The virus detector developed by a team led by John Connor and Hatice Altugis, Boston University, USA, is based on a platform not much bigger than a coin that has an array of plasmonic nanoholes with diameters from 200 to 350 nm on a metallic film. When a live virus in a sample solution binds to the biosensor surface, the refractive index of the surface changes, causing a detectable shift in the resonance frequency of any light transmitted through the nanohole array. The size of the shift reflects the concentration of the virus in the solution. The developers have shown that the device will work for hemorrhagic fevers, such as Ebola and pox viruses, including smallpox.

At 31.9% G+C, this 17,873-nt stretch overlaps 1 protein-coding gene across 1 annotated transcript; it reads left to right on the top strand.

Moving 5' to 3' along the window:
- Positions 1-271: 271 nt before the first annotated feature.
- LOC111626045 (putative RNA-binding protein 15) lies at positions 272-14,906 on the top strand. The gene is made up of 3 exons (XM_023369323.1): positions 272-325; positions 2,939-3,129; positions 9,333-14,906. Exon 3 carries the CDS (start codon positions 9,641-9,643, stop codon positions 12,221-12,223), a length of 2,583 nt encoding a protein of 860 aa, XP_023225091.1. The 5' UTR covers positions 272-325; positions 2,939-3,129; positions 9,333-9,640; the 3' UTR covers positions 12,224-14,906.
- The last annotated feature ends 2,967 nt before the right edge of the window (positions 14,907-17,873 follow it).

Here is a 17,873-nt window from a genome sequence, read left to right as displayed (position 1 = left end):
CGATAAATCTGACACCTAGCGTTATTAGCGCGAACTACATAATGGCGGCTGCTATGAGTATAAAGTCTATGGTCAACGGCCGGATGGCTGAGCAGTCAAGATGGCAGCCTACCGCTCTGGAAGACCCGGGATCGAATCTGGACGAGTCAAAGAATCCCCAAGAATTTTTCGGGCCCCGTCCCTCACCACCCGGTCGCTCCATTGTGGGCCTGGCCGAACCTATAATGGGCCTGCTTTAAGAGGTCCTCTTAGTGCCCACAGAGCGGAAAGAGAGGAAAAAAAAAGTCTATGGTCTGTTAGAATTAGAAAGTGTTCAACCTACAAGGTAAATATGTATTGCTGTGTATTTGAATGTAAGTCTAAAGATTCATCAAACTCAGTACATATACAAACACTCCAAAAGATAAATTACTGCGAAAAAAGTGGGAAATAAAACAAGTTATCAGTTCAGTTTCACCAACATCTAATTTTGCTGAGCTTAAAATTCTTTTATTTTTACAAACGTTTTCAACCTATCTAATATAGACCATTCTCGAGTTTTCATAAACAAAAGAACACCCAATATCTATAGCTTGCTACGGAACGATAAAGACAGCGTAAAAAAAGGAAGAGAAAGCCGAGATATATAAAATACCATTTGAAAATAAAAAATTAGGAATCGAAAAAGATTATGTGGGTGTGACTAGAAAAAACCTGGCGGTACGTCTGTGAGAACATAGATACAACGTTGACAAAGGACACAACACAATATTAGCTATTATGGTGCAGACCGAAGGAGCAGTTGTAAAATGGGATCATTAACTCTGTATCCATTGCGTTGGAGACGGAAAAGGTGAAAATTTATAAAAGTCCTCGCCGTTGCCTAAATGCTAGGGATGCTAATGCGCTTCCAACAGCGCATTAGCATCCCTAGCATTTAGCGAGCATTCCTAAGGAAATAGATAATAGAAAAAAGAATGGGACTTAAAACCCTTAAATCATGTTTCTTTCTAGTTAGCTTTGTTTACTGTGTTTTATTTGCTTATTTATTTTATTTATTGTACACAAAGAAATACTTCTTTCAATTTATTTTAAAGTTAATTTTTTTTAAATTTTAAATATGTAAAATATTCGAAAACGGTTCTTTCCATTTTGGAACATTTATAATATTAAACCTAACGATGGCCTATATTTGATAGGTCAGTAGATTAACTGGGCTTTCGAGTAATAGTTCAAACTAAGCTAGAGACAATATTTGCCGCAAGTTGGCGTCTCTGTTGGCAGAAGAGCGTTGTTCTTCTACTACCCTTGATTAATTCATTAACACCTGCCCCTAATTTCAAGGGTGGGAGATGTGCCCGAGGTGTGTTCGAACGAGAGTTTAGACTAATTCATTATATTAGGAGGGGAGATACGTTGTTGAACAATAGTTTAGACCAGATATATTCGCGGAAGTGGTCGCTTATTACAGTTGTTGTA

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- An Optofluidic Nanoplasmonic Biosensor for Direct Detection of Live Viruses from Biological Media
A. A. Yanik, M. Huang, O. Kamohara, A. Artar, T. W. Geisbert, J. H. Connor, H. Altug,
Nano Lett. 2010.